mardi, octobre 25, 2005

Writers In Paris

Six weeks and a day have we been in Paris (Dear Wife and I), and I've yet to see as many museums as we tackled during a one-week stay, circa 2002. But do not take this as a complaint. Our time is spent living in the warm space between tourism and proper residence. This extended stay (almost two months and counting) allows us to get to know our neighborhood and many of its routines as a local might knows them (granted, a local with only the haziest understanding of the customs and language of the place): which dry cleaner is cheapest (forget it, they’re all expensive), which market is open Monday mornings, which is open Sunday evenings; what restaurant serves the best omelettes, which one has the best pasta, the best bresaola, the best sushi, etc. We can take this local knowledge, and then dine like tourists, which is to say at our leisure, with each meal a memorable novelty. But I am led to believe, from evidence both anecdotal and observed, that in Paris, it is the locals whose lunches are two or three hours, and the tourist who are most often anxious to pay up and be on their way.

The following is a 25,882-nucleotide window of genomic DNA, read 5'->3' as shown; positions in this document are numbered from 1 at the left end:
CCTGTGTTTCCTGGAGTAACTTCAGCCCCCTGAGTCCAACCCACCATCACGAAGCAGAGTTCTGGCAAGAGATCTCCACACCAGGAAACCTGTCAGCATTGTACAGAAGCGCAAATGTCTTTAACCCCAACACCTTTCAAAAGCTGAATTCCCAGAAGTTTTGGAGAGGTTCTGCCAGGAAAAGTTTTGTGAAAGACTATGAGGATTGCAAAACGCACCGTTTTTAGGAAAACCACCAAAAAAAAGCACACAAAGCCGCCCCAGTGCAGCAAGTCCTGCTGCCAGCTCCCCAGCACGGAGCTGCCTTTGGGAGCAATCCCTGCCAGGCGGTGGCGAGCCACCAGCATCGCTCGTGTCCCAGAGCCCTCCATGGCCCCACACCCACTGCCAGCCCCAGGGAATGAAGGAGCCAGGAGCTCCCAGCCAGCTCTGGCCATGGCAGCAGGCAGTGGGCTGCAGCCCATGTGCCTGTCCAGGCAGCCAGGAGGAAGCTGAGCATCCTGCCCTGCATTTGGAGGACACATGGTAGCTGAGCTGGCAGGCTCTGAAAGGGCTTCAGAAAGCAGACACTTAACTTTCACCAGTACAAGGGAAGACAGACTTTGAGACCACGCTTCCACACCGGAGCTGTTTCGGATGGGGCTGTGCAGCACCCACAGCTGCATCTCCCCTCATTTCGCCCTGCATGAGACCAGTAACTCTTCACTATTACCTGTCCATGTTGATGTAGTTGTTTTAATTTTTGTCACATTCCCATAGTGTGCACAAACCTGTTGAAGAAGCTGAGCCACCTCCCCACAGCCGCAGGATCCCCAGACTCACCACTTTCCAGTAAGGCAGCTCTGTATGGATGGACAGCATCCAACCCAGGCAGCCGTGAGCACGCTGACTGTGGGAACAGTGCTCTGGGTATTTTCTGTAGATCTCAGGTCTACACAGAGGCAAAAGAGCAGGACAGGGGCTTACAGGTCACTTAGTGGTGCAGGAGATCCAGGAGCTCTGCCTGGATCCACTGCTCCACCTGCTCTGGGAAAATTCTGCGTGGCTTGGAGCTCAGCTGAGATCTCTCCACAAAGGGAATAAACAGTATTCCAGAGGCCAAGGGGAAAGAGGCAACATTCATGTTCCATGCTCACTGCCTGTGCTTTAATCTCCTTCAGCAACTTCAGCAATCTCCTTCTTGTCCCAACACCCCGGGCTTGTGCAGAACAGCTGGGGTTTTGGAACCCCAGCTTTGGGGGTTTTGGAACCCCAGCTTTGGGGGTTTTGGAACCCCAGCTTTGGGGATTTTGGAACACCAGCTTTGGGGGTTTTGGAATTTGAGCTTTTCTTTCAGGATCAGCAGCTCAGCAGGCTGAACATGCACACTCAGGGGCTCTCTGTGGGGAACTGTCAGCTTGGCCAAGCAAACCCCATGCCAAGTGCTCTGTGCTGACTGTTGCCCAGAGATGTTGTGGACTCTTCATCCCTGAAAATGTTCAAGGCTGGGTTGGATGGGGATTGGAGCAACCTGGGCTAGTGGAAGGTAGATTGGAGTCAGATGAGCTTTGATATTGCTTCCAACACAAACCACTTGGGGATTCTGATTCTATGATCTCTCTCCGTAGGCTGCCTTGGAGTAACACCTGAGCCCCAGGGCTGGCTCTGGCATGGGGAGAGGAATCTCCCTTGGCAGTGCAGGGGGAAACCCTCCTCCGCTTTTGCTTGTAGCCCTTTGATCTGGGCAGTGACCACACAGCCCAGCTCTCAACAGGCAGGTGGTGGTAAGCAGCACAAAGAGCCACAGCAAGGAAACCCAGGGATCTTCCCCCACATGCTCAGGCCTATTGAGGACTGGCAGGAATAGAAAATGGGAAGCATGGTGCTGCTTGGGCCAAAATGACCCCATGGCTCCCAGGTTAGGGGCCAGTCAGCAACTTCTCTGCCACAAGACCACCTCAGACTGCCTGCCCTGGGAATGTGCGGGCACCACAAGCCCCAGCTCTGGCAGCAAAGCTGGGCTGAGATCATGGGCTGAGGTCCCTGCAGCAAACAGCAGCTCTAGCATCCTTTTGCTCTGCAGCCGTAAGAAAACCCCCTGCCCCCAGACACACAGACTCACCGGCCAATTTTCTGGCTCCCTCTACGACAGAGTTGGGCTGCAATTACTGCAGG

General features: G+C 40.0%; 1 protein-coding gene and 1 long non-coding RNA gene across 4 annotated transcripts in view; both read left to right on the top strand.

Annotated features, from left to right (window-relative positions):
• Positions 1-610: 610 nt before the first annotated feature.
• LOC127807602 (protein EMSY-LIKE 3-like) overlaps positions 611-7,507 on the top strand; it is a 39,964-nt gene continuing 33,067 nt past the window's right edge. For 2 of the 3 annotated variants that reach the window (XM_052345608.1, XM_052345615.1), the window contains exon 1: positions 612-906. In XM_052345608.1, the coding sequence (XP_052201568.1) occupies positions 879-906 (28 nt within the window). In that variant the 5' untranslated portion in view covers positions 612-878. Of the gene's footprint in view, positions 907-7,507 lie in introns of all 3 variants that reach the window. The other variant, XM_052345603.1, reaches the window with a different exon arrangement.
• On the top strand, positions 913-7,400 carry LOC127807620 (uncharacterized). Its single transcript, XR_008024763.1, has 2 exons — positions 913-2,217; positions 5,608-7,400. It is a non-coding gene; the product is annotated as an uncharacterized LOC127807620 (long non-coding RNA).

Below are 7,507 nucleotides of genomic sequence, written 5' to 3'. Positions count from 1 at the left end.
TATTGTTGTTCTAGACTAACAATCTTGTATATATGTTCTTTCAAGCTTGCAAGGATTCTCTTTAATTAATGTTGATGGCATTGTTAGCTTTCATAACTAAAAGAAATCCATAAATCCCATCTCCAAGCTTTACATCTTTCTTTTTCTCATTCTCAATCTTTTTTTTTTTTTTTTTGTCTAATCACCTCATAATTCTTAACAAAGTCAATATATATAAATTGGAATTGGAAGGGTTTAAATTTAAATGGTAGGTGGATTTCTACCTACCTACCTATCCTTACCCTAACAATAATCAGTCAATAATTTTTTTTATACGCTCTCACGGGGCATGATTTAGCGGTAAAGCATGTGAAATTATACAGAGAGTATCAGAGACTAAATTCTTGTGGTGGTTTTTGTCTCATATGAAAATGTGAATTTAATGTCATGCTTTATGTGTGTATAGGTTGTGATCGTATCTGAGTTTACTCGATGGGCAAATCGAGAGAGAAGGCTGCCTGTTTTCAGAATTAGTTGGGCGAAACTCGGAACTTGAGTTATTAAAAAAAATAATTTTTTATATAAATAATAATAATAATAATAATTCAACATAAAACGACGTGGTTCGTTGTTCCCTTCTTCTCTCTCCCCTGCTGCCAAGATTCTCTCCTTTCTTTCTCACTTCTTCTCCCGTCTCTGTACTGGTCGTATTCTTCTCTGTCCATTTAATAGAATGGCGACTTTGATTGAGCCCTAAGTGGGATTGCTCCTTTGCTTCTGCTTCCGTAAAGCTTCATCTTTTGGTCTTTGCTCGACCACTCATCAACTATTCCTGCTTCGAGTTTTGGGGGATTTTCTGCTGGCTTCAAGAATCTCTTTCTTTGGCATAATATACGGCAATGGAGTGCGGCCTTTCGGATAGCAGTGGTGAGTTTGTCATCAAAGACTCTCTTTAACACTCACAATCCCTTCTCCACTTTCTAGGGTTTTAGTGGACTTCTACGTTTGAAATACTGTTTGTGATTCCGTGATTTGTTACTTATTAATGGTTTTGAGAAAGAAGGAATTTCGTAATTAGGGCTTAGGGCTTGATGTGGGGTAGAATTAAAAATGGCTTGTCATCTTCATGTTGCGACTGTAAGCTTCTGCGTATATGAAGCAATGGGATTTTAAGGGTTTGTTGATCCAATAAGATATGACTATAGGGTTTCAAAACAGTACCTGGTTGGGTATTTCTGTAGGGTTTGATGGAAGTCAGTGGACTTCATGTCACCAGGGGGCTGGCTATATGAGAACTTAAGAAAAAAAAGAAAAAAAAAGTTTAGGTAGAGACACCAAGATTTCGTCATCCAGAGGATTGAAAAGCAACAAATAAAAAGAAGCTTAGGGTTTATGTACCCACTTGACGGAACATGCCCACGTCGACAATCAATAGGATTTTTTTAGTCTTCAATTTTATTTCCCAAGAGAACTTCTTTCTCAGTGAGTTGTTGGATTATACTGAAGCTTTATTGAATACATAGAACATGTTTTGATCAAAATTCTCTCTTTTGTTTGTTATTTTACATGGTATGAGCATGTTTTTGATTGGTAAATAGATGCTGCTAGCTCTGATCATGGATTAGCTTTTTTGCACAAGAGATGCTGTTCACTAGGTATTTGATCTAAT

Oh, that’s probably unfair.

Lunch today was brisk for two courses, taken in at Indiana, the Tex-Mex café just across the Blvd. St. Germy. The waitress was from Sweden, (she looked very far from the stereotype) and when I asked if she knew of the Swedish rock group Bob Hünd, (which Dear Pal Peter loves so much, and which is my stock question to any Swede I chance to meet), she said she did, and she didn’t like them. But she was tickled I asked.